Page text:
While total knee surgery is a common procedure with a high success rate in the US, getting a second opinion is still recommended. Each surgeon has had a specific training and education, and more experience with certain procedures over others. Some surgeons embrace new technologies and methods while others are more traditional in their practice. Furthermore, you want to feel comfortable with your surgeon. Taking the additional steps to research, interview, and visit more than one doctor can pay off in the long run.
Here are three scenarios that illustrate why getting a second opinion for a total knee replacement can save you time, money, and medical complications.
The surgeon recommends something not appropriate for the current condition of your arthritic knee.
For example, the surgeon will recommend a total knee replacement, but only a partial knee replacement is necessary (or vice versa). Total knee surgery is far more common than partial knee surgery, but in some cases the damage to the joint is confined to a limited area and a less invasive surgery is more appropriate. By getting a second opinion, you will discover whether another doctor thinks a total knee surgery is necessary.
The surgeon installs the prosthesis poorly and it needs to be removed.
Revision is quite common in total knee surgery. Revision can be due to misalignment of the prosthesis or a loose artificial joint. You can find out how many joint procedures your surgeon does each year by simply asking. On average, surgeons in the US do about 7-10 joint procedures each year. Anything higher is desirable in a surgeon; for example, 1-2 procedures in a week is good.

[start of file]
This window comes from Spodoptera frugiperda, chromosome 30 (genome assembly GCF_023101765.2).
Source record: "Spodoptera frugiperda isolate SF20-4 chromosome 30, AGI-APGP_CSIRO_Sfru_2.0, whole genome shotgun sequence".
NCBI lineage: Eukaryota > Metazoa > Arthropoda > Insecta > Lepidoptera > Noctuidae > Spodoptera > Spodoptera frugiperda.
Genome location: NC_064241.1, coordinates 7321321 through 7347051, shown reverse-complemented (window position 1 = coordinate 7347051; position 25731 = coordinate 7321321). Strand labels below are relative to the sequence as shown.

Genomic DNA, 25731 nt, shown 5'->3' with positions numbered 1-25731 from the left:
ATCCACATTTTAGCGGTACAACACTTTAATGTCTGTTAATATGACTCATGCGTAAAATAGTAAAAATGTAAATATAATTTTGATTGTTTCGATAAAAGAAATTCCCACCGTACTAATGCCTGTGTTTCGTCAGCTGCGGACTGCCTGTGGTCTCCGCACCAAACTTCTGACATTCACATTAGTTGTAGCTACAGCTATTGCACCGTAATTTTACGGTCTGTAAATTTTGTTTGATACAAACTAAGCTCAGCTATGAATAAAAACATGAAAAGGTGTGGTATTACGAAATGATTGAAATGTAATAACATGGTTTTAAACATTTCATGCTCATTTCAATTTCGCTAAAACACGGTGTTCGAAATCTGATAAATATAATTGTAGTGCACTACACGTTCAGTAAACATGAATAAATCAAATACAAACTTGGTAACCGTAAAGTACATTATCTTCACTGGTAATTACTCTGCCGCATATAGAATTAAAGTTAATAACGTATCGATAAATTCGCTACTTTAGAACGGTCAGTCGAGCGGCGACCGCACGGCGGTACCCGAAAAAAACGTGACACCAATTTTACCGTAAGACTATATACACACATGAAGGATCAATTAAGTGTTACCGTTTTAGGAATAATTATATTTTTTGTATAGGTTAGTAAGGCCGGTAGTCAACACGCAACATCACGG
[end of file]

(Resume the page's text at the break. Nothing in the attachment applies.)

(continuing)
The surgeon has financial ties to the company that manufactures the artificial joints they recommend.
There have been reports of surgeons receiving “consulting fees” from leading artificial joint manufacturers. A surgeon’s decision to use a certain joint for total knee replacement should not be dictated by monetary gain. A surgeon is required by law to declare any such relationships.
For these reasons, it is a good idea to bring a list of questions with you to the doctor’s office. At the top of your list, you want to ask your surgeon why they recommend this procedure over others and how many they do of this procedure each year. In addition, have the surgeon give you a simple explanation of the surgery and the technique involved.
Don’t be afraid to ask your surgeon what their experience is with the procedure they recommend. This includes good and poor outcomes, infection rate, and information about the setting where the operation will take place. You also want to ask the surgeon about alternatives to the procedure, nonsurgical or otherwise. Lastly, you can ask your surgeon about the anticipated outcome of the procedure.
Different surgeons will have different ideas on how to treat your condition. There may be more than one procedure suitable for your knee and getting a second or third opinion will most likely reveal what’s best for you.
By Jeremy Reither
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